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Vision and Art: The Biology of Seeing Paperback – April 1, 2008
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What is it that makes the work of Monet, van Gogh, da Vinci, and Warhol so visually arresting? How do our eyes and brains coordinate to perceive line and color?
Neurobiologist Margaret Livingstone addresses these and many other questions in Vision and Art, a lively look at the science underlying art. She writes accessibly, but with plenty of technical depth, on such matters as the nature of light and the visible spectrum, the organization of visual-image processing, the structure of the vertebrate eye and brain, and individual and culturally conditioned perceptions of color. Using well-known works of art as case studies, she offers fascinating bits of trivia (on, for instance, how pastels are made and why purple dyes are so rare) alongside practical information for artists (for example, how high-contrast contours and evenly distributed luminance attract the eye).
The result is a literate, lucid blend of art and science that will appeal to artists and connoisseurs alike. --Gregory McNamee --This text refers to an out of print or unavailable edition of this title.
From Publishers Weekly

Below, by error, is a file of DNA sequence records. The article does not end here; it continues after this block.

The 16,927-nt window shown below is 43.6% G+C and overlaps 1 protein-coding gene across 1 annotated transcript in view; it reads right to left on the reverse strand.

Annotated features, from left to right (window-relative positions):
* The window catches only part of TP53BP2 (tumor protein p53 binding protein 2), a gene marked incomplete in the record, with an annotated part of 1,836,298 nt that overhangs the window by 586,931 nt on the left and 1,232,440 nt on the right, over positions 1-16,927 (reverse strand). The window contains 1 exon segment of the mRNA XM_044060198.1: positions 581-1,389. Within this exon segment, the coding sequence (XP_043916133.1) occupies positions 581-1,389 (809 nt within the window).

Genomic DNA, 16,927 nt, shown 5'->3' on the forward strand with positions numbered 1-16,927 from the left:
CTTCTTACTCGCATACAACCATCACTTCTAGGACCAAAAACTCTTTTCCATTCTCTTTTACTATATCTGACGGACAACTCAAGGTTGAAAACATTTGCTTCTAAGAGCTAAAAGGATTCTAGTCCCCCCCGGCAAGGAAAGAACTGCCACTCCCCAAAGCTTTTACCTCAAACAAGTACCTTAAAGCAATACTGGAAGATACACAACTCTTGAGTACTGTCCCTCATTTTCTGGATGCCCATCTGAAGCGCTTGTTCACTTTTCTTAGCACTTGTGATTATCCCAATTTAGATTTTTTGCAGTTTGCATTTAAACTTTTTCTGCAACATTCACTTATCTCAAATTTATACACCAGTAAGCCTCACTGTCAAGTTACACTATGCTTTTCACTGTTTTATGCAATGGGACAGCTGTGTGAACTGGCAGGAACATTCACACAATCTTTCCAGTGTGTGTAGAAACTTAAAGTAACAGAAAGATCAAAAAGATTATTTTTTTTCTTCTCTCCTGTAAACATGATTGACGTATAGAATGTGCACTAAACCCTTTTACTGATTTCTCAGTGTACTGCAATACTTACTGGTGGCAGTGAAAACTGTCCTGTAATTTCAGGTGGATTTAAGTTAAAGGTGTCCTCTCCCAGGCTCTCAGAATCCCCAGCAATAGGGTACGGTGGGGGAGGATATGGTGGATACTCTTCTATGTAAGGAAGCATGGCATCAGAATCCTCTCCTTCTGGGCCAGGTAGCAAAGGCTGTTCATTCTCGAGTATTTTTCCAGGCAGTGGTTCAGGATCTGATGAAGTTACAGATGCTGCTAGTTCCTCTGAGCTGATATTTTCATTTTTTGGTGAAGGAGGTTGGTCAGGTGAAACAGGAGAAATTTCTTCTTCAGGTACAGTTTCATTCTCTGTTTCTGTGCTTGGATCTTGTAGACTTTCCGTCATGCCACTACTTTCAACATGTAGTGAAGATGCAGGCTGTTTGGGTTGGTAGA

Harvard Medical School neurobiology professor Margaret S. Livingstone explains how great artists exploit the functions of the human eye and brain in Vision and Art: The Biology of Seeing. Livingstone, whose biological explanation of why the Mona Lisa's smile appears enigmatic stirred much interest when it appeared in the New York Times, here offers a detailed explanation of how elements like perspective, luminance, color mixing, shading and chiaroscuro produce certain effects in art works. She discusses da Vinci's use of contrast, the illusory three-dimensionality of Impressionist paintings and why Mondrian's Broadway Boogie Woogie gives the impression of motion.
Copyright 2002 Cahners Business Information, Inc. --This text refers to an out of print or unavailable edition of this title.
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Top customer reviews
Artists will love this book, mostly because it explains much of the science that lies behind vision and tricks of vision with lots of illustrations. Visually-directed people of all stripes will appreciate that element because it puts the science within easy grasp. But I also believe that anyone who is interested in the intersection of science, art and the mind will find this book to be uniquely fascinating page after page after page.
If you want to be a good artist, or understand what's happening when we appreciate art, get this book.